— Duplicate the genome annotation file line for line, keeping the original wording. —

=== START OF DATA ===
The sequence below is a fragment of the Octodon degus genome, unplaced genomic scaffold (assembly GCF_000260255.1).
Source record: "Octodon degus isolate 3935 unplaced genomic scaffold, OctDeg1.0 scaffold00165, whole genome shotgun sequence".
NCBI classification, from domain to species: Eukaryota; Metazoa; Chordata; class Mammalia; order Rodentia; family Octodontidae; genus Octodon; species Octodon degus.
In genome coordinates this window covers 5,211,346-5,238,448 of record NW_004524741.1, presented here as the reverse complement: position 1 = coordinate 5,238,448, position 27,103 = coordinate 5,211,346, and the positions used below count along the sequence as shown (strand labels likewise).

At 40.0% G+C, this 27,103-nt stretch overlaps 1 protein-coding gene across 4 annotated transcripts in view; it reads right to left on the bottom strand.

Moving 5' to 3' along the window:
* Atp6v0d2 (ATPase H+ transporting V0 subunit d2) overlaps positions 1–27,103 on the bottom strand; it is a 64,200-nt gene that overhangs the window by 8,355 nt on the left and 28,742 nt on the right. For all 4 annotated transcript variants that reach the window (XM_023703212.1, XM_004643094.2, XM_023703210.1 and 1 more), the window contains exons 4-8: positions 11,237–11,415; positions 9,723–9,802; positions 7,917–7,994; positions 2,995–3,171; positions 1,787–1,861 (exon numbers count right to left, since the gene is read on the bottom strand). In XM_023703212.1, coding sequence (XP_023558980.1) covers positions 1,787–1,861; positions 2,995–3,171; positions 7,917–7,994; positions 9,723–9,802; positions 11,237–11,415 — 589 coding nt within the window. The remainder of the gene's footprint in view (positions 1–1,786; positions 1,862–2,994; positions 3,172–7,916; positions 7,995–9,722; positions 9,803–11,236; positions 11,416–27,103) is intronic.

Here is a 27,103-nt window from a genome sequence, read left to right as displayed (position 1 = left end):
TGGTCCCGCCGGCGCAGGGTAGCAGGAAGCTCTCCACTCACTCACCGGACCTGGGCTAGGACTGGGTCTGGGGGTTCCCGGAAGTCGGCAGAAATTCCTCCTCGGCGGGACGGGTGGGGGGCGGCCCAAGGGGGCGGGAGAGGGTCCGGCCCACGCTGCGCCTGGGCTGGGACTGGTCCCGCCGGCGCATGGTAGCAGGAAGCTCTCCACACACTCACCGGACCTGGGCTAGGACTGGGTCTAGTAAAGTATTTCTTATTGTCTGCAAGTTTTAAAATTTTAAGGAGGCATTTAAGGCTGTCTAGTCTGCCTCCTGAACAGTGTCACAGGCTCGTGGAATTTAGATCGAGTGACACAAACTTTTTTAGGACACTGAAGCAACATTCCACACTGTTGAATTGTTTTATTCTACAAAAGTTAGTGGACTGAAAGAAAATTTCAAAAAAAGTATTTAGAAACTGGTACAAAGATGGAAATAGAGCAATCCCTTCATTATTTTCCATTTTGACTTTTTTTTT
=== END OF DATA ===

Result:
The sequence below is a fragment of the Octodon degus genome, unplaced genomic scaffold (assembly GCF_000260255.1).
Source record: "Octodon degus isolate 3935 unplaced genomic scaffold, OctDeg1.0 scaffold00165, whole genome shotgun sequence".
NCBI classification, from domain to species: Eukaryota; Metazoa; Chordata; class Mammalia; order Rodentia; family Octodontidae; genus Octodon; species Octodon degus.
In genome coordinates this window covers 5,211,346-5,238,448 of record NW_004524741.1, presented here as the reverse complement: position 1 = coordinate 5,238,448, position 27,103 = coordinate 5,211,346, and the positions used below count along the sequence as shown (strand labels likewise).

At 40.0% G+C, this 27,103-nt stretch overlaps 1 protein-coding gene across 4 annotated transcripts in view; it reads right to left on the bottom strand.

Moving 5' to 3' along the window:
* Atp6v0d2 (ATPase H+ transporting V0 subunit d2) overlaps positions 1–27,103 on the bottom strand; it is a 64,200-nt gene that overhangs the window by 8,355 nt on the left and 28,742 nt on the right. For all 4 annotated transcript variants that reach the window (XM_023703212.1, XM_004643094.2, XM_023703210.1 and 1 more), the window contains exons 4-8: positions 11,237–11,415; positions 9,723–9,802; positions 7,917–7,994; positions 2,995–3,171; positions 1,787–1,861 (exon numbers count right to left, since the gene is read on the bottom strand). In XM_023703212.1, coding sequence (XP_023558980.1) covers positions 1,787–1,861; positions 2,995–3,171; positions 7,917–7,994; positions 9,723–9,802; positions 11,237–11,415 — 589 coding nt within the window. The remainder of the gene's footprint in view (positions 1–1,786; positions 1,862–2,994; positions 3,172–7,916; positions 7,995–9,722; positions 9,803–11,236; positions 11,416–27,103) is intronic.

Here is a 27,103-nt window from a genome sequence, read left to right as displayed (position 1 = left end):
TGGTCCCGCCGGCGCAGGGTAGCAGGAAGCTCTCCACTCACTCACCGGACCTGGGCTAGGACTGGGTCTGGGGGTTCCCGGAAGTCGGCAGAAATTCCTCCTCGGCGGGACGGGTGGGGGGCGGCCCAAGGGGGCGGGAGAGGGTCCGGCCCACGCTGCGCCTGGGCTGGGACTGGTCCCGCCGGCGCATGGTAGCAGGAAGCTCTCCACACACTCACCGGACCTGGGCTAGGACTGGGTCTAGTAAAGTATTTCTTATTGTCTGCAAGTTTTAAAATTTTAAGGAGGCATTTAAGGCTGTCTAGTCTGCCTCCTGAACAGTGTCACAGGCTCGTGGAATTTAGATCGAGTGACACAAACTTTTTTAGGACACTGAAGCAACATTCCACACTGTTGAATTGTTTTATTCTACAAAAGTTAGTGGACTGAAAGAAAATTTCAAAAAAAGTATTTAGAAACTGGTACAAAGATGGAAATAGAGCAATCCCTTCATTATTTTCCATTTTGACTTTTTTTTT